ISLAMABAD, Pakistan - Pakistani intelligence agents have arrested as many as 17 people, some of them British nationals and at least one with alleged ties to al-Qaida, in the plot to blow up jetliners flying from Britain to the United States.
Britain hailed Pakistan's help in thwarting the planned attack, but the arrests on Pakistani soil showed that despite its successes against al-Qaida, the country remains a fertile ground for Islamic militancy.
British authorities arrested 24 people Thursday in what they said was a scheme to bring down as many as 10 jetliners in a nearly simultaneous strike. The suspects were believed to be mainly British Muslims, at least some of Pakistani ancestry.
The Foreign Ministry said that acting on information received from Britain, Pakistan had made arrests that triggered the arrests in Britain. It named British national Rashid Rauf as a "key person" who had been nabbed in Pakistan.
Interior Minister Aftab Khan Sherpao alleged that Rauf has ties with the al-Qaida terror network.
"We arrested him from the border area and on his disclosure we shared the information with British authorities, which led to further arrests in Britain," the interior minister told The Associated Press.
Foreign Minister Khursheed Kasuri, in an interview with CNN, confirmed the arrests of seven suspects in Pakistan, including Britons. He said the suspects "had been monitored for quite some time" before they were arrested.
Another senior government official said they included two Britons of Pakistani origin who were arrested about a week ago, and five Pakistanis detained in the eastern city of Lahore and the southern city of Karachi. The Pakistanis were arrested on suspicion that they served as the Britons' local facilitators, the official said.
An official at the British High Commission in Islamabad said he could not confirm the arrests of any Britons in Pakistan.
A Pakistani intelligence official said 10 Pakistanis were arrested Friday in Bhawalpur district, 300 miles southwest of Islamabad, in connection with the terror plot. A second intelligence official confirmed there were arrests in Bhawalpur, but did not know how many. The officials spoke on condition of anonymity because of the secretive nature of their jobs.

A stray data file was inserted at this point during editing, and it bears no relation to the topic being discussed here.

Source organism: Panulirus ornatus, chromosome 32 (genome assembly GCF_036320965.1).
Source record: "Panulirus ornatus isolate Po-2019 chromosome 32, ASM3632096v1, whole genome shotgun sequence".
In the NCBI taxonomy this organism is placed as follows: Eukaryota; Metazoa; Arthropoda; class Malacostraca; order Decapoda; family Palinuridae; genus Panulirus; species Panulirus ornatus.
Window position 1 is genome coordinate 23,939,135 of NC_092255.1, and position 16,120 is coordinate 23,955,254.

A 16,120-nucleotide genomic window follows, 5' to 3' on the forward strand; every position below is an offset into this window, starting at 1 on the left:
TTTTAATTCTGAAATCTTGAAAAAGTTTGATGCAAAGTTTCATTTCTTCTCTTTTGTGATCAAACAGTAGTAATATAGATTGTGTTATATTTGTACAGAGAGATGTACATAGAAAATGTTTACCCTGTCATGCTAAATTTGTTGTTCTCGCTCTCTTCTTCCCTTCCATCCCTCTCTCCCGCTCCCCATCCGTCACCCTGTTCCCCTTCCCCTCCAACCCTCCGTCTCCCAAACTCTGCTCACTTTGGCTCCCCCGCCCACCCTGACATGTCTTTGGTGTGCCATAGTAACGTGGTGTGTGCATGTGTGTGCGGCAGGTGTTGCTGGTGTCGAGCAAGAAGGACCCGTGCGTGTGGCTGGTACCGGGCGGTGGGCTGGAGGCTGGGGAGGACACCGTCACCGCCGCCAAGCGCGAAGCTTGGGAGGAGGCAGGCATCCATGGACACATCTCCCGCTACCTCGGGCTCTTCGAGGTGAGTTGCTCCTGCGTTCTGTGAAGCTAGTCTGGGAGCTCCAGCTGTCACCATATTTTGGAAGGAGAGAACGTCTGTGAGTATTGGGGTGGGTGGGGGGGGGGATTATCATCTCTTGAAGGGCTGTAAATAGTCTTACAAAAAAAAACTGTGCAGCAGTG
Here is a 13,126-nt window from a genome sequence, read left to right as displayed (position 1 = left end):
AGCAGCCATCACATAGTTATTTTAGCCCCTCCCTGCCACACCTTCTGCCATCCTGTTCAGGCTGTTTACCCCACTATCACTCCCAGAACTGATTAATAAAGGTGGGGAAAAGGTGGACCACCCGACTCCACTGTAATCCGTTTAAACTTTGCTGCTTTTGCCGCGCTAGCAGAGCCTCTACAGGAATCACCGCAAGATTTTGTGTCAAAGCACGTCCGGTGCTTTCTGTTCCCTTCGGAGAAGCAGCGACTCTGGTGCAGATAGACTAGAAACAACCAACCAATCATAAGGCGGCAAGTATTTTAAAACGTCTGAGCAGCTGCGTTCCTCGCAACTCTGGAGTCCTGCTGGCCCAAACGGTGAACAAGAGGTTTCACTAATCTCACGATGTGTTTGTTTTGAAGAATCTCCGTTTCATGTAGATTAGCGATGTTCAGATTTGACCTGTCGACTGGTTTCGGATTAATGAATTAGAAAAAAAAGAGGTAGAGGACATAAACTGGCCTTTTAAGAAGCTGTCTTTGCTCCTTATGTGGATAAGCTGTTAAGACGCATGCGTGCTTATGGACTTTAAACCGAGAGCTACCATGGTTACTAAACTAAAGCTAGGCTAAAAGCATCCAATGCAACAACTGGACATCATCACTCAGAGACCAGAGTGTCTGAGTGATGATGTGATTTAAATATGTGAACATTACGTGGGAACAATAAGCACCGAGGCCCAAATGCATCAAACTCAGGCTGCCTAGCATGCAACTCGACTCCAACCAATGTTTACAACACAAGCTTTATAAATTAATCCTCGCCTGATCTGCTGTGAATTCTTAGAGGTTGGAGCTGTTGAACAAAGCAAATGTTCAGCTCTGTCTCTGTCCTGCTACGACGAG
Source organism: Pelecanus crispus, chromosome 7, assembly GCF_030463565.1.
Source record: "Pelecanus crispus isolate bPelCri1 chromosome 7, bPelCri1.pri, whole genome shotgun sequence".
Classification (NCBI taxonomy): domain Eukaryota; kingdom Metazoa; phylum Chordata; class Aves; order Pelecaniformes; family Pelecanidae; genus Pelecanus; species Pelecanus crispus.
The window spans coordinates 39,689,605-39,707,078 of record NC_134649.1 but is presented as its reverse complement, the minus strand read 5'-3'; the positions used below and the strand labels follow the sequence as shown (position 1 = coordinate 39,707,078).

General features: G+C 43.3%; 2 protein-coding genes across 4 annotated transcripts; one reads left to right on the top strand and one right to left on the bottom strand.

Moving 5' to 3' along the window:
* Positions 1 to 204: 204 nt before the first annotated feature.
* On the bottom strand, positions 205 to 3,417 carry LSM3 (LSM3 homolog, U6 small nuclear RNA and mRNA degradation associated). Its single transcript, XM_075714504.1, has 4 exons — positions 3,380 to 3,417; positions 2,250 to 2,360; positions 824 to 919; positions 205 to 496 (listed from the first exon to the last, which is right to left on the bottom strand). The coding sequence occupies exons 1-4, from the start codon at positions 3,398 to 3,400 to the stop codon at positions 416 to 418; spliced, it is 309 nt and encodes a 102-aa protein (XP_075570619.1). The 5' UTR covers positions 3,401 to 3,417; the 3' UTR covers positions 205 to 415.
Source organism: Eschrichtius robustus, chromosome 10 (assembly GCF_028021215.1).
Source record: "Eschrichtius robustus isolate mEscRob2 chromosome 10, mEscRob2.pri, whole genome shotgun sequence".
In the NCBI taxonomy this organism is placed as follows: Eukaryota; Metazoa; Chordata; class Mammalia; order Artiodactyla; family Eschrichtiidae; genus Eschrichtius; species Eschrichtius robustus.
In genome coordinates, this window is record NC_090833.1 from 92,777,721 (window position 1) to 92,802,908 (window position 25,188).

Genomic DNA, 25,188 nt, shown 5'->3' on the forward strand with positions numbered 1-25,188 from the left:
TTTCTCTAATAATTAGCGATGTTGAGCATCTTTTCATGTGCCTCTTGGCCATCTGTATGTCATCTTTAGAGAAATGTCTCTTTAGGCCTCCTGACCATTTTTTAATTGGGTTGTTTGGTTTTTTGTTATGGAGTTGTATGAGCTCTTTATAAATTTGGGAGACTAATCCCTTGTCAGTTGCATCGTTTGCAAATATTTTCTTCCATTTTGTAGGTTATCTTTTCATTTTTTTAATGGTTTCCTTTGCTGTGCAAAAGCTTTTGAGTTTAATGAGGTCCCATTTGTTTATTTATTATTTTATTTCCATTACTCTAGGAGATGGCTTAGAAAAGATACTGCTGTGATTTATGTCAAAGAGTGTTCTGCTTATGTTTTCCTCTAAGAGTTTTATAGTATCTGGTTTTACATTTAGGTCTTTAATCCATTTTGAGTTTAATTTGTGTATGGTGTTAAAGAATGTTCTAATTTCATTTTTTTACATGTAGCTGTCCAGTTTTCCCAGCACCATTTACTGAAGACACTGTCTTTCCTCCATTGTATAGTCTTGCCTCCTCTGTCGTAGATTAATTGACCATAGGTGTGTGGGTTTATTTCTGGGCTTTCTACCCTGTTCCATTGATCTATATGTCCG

A Foreign Ministry statement said the arrests in Pakistan underscored "the very important role that has been played by Pakistan in breaking this international terrorist network." It said there were "indications of an
Afghanistan-based al-Qaida connection," but offered no details or supporting evidence.
Pakistan, a key ally of Britain and the U.S. in the war on terrorism, has been long been regarded as a center of Islamic militancy, much of it linked to events in Afghanistan. Since the Sept. 11 attacks on the United State, Pakistan has captured hundreds of al-Qaida fighters and arrested key figures in Osama bin Laden's terror network.
Talat Masood, a former Pakistani general, said the developments show that officials are cooperating in the war on terror, but also send another message.
"It has pluses and minuses. The minuses are that it shows many active terrorists have links with Pakistan and people are visiting Pakistan for this purpose," Masood said.
Three of the four suicide attackers in the deadly July 7, 2005, bombings on the London transport system were British Muslims of Pakistani origin and had visited Pakistan before the attacks.
One bomber visited a seminary run by a hard-line Islamic group, but officials in Islamabad say none of the bombers received militant training or support during their visits.